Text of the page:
In his action paintings, I saw echoes of bubble chamber photographs, and complex time-varying processes superimposed over each other, like looking at a sequence of stroboscopic images of liquids flying through space super-imposed over each other. Pollock himself described his art as “motion made visible — memories arrested in space.” 

There was an intersection of art and science that fascinated me, even if it was unintended by the artist.  So I decided to challenge myself to see if I could use my characteristics to describe what I found fascinating about Pollock’s art:



  1. Fractal – Whether viewed macroscopically or microscopically, Pollock’s work contains interesting structures at every level. The nature of his “action painting” style integrates random elements and very fine grained structures, while his overall manipulation of the technique and large scale features, while non-figurative, provide structure visible at the highest level.
  2. Global – By completely abandoning figurative elements and drawing exclusively from non-symbolic expressionist imagery Pollock transcends any particular cultural references.
  3. Fluid – Pollock’s “action painting” is inherently a fluid expression. His unique ability to manipulate the media as he projected it onto the two dimensional canvas allowed Pollock to retain the inherent fluidity of media. Also, with his technique of creating layer upon layer of these fluid projections allow Pollock to create the impression of a deep fluid field caught in a snapshot in time.
  4. Resilient – It could be argued that Pollock’s techniques render his work completely resilient, since they derive entirely from first principles, they exist outside of the ebb and flow of larger cultural conventions. The flip side of this observation is that this resilience may belie an underlying static orthogonality that could leave the work stranded at a point in time and degrade it from novel to novelty.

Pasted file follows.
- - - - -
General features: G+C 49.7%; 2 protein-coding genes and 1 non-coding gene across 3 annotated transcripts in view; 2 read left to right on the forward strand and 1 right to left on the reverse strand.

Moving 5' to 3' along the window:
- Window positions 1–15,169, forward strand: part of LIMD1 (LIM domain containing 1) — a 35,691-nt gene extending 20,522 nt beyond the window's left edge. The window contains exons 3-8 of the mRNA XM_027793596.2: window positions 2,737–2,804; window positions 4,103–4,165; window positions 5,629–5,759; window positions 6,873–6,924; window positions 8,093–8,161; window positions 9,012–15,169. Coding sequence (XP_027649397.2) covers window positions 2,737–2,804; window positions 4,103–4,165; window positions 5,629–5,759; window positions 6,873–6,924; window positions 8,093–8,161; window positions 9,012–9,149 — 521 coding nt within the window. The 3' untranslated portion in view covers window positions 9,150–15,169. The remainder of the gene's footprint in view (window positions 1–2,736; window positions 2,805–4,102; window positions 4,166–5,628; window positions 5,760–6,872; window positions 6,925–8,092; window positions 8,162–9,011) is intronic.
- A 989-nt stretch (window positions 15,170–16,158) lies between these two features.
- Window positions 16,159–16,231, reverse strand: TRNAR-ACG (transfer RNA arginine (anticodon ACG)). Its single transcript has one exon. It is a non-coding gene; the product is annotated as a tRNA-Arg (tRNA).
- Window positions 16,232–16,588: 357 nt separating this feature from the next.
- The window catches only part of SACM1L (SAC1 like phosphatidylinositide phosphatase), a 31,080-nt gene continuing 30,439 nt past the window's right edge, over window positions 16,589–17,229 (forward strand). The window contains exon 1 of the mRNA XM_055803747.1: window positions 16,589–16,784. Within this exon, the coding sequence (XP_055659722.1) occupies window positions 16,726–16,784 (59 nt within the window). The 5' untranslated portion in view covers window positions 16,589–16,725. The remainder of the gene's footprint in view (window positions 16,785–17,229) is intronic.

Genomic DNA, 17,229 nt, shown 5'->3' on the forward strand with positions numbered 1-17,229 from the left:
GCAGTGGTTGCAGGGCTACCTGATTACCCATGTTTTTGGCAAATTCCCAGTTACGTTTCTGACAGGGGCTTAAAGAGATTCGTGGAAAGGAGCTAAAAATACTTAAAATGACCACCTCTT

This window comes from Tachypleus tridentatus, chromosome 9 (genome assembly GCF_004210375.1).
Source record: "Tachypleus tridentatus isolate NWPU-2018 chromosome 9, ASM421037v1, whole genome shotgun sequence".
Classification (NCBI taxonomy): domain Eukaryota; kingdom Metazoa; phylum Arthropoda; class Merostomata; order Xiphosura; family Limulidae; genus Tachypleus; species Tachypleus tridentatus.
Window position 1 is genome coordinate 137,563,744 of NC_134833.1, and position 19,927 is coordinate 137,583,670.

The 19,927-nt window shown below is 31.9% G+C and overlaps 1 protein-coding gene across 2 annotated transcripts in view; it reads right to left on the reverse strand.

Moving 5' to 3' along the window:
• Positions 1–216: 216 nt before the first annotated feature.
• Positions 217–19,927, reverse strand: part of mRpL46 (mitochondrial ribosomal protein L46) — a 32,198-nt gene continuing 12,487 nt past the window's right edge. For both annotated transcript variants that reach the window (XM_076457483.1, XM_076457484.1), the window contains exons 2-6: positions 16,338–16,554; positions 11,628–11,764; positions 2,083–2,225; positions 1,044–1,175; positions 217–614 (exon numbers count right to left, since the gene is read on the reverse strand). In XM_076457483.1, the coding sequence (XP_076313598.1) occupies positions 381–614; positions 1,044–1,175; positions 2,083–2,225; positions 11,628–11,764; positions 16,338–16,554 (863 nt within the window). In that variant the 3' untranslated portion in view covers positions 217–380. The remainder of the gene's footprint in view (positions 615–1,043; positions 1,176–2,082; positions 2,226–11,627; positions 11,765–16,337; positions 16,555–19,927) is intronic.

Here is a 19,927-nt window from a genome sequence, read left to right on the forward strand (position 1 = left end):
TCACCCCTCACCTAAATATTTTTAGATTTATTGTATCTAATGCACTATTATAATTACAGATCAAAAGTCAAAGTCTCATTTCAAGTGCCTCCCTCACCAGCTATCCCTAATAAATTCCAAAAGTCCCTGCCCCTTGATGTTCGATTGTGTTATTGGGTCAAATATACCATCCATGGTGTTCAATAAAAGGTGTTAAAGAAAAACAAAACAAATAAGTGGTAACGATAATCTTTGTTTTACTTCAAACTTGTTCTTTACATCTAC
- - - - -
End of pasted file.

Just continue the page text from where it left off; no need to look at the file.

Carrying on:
5. Economic – By necessity of his “action painting” techniques, Pollock’s work is undeniably economic, even Spartan in both temporal and physical dimensions. Yet he still manages to create a depth of expression in his abstract structures similar to that of traditional painterly methods.
  6. Unencumbered — Pollock's combination of vision and execution were undeniably unique. In completely divorcing himself from any type of figurative or narrative conventions he created the ultimate in abstract expressionism, communicating utterly independent of any prior syntax. But in creating this mechanism, he also destroys any possibility of any adoption by others. Because the production methods are so accessible, any genuine attempt to co-opt the mechanism will be dismissed as derivative. Although many could have, no one would dare to copy the work. Unfortunately for Pollock, reaching this zenith meant that there was no way to progress without a completely new direction and he was never able to make another great leap forward before his untimely death.

Probably not worth a passing grade in freshman Art History, but now I had a visual and story, a way to help me start the conversation with a broader audience and if nothing else get them to argue with me about why I was wrong about Pollock and why it wasn’t art, or why one of these characteristics didn’t matter.  

Every interaction continued to help me refine my thoughts and to better communicate them to a broader audience, and they also continued to help me better appreciate what I found so fascinating about Pollock’s work as well.  

My contributions to the advanced development program we call The Machine can trace their origins back to these discussions. I continue to plague my colleagues with engineering presentations interspersed with art, classics, and poetry; everything from Friedrich Nietzsche’s “Thus Spake Zarathustra” to A. A. Milne’s Pooh Bear.

A team vote for a project code name once got me to recite William Blake’s “The Tyger” and then argue that it is not about the problem of evil but about the awareness of the artisan and engineer during creation.

The audacity to create is the kindred spirit which links the artist and the engineer, being open to the influence of both disciplines has made all the difference to me.


About the Author


Kirk Bresniker is Chief Architect of Hewlett Packard Labs and an Hewlett Packard Enterprise Fellow. Prior to joining Labs, Kirk was Vice President and Chief Technologist in the HP Servers Global Business Unit representing 25 years of innovation leadership.


Hi Kirk,

I really enjoyed the post esp. where you succinctly captured what it could mean to be 'struck by a piece of art'. It also provided some interesting insights into the eureka moment that sometimes strikes us every once in a while. All the best in perpatuating more insights. 

Kind Regards,

Jonathan Sinclair